Why is it important to know how to write a review for a PR company?
This post is for bloggers who want to learn how to work more with PR companies for their blog. If that is not one of your blogging goals, the advice here probably isn’t for you.
There’s many different reasons people choose to blog. For me, I chose to write Sunny in London from a publicity perspective. The name not only reflects my Florida childhood and move to London but also represents my brand. It’s not ‘Critic in London’, ‘Miserable in London’ or ‘Complaining in London.’
The material published on this blog promotes events, food, restaurants, attractions, products and experiences. On purpose.
If you’re a blogger whose brand is built on mostly sharing your life experiences, then working with PR companies might not be a big concern for you.
What you need to understand and accept when working from an angle like I have chosen is- these representatives are looking for promotion. Negative doesn’t work.
I’ve put together a step-by-step guide for those who are interested in boosting their connections with PR agencies and brands. Again, it’s not for every blogger. But, since I’m frequently asked by other bloggers to share advice on how to boost brand connections, I thought presenting a guide based on the strategies that work for me would be useful.
There’s two different ways to work with brands. They either contact you or you contact them. For the first part of this series, we’re looking at the initial steps of what to do when a PR company contacts you for coverage.
How to Write a Review for a PR Company as a Blogger: The Invitation
Foremost, to have integrity, you must have a selection process behind the screen. For the past few months, I feel like I’ve declined twice as many invitations as I’ve accepted. Why? They weren’t a good match for what I think Sunny in London readers would like and weren’t activities or products I felt I could endorse.
Some of the most interesting conversations I’ve had with bloggers involve the topic of how to choose from invitations and how to get the right ones that match a blogger’s brand and personal blogging goals.
Step 1: Timeline
– Decide if it’s possible in your blogging schedule to produce a review within a week of the event or receiving the product. That’s always the time frame I use. You may need longer if it’s something that needs a lengthier assessment (perhaps a fitness program or weight loss system). PR companies prefer to see results fast. Staying within this timeframe means they would be more likely to contact you again either for the same brand or others, assuming all else goes well.
– Make sure this feature doesn’t conflict with any other plans you have for your blog.
Step 2: Research
– Research the brand and past coverage. For restaurants or afternoon teas, generally I google them to see what surfaces. I don’t read the reviews from other bloggers because I don’t want it to affect my angle, if I choose to pursue the invitation. I’m sure other bloggers will disagree with this, but it’s the approach I take. Learn as much as you can about what the brand or venue is doing.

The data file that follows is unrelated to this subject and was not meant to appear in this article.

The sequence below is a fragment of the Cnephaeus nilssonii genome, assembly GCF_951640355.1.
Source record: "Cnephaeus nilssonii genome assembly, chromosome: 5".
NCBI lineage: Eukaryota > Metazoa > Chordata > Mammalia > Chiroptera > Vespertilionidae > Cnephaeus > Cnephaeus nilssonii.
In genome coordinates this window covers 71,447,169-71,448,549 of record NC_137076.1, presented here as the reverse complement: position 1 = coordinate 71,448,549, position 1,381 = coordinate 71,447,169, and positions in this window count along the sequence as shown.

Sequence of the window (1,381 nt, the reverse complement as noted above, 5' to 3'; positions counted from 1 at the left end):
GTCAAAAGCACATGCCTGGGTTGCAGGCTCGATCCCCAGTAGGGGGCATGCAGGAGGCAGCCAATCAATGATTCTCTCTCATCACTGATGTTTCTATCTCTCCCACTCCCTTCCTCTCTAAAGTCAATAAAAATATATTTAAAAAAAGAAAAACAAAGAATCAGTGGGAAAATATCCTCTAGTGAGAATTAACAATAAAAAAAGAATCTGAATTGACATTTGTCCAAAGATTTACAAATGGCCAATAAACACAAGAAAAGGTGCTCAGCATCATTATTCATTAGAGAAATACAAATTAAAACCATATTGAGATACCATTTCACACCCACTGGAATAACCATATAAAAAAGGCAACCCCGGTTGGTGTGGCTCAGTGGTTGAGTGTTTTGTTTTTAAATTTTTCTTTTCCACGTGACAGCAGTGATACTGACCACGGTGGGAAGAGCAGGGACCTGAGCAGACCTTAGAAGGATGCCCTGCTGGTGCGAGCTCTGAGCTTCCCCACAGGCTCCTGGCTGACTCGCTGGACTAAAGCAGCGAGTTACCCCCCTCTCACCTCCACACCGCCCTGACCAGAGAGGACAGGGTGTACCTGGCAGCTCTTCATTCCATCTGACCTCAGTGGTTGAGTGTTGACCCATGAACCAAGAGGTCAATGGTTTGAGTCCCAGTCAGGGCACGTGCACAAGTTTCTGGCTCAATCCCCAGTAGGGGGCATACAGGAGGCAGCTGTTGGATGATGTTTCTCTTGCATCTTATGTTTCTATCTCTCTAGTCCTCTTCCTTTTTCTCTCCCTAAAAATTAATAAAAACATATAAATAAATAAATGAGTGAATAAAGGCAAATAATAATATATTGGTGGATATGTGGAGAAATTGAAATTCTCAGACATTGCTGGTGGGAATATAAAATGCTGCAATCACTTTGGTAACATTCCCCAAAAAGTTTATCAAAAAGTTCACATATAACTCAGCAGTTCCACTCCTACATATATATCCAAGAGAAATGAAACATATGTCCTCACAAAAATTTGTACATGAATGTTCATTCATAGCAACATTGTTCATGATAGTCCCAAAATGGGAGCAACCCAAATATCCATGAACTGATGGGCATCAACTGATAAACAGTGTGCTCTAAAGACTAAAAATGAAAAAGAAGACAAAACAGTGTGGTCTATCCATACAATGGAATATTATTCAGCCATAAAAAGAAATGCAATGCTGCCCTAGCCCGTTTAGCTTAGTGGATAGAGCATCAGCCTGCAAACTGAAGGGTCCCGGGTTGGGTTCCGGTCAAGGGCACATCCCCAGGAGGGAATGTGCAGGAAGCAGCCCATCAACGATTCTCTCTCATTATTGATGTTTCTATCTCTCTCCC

– If you decide this specific product or venue isn’t for you, look at the PR company’s list of clients to see if perhaps there’s a better match between your blog and the other brands they represent. If so, respond with a counter offer (which is well researched) about their other client(s) and what you would like to promote for them.
Step 3: Clarify
– After researching the brand’s website and deciding you would like to move forward, respond to the invitation and ask what the brand is seeking to promote. That’s another deciding factor for me. Again, I consider if what they are seeking is something I feel I would experience based on my preliminary research.
– Asking this question shows them that you’re not a blogger who just wants free stuff. It communicates that you appreciate their reason for blogger outreach.
Step 4: Social Media
– Make sure you clarify what’s expected. Are they just seeking social media coverage? One blog post? Two posts? I once had a brand indicate they would offer 5-6 bloggers a ‘tasting menu’ of their holiday selections. They wanted two posts per blogger based on this experience. Clearly, they didn’t understand the time commitment involved in attending an event and writing a blog post, much less two. I declined coordinating the blogger outreach any further.
– Consider advance promotion. This one is tricky. Since you may receive several offers for events that are on the same night, you might not want to publish any tweets or Facebook updates prior to attending. Also, you never know if the experience will be what you anticipated. I’ve been surprised a few times. Carefully craft your tweets or other promotional material with these possibilities in mind.
How to Write a Review for a PR Company as a Blogger: Final Thoughts
Those are the initial steps I take when a PR company representative contacts me to promote their client.
In this series, we’ll also take a look at how to write a pitch letter to a company and what to do during the actual experience. Finally, I’ll share the steps I take when writing the review for my blog.
If this has been helpful to you, please share it on your social networks. Also, be sure to include advice you have for those who receive invitations for coverage from PR companies in the comments below.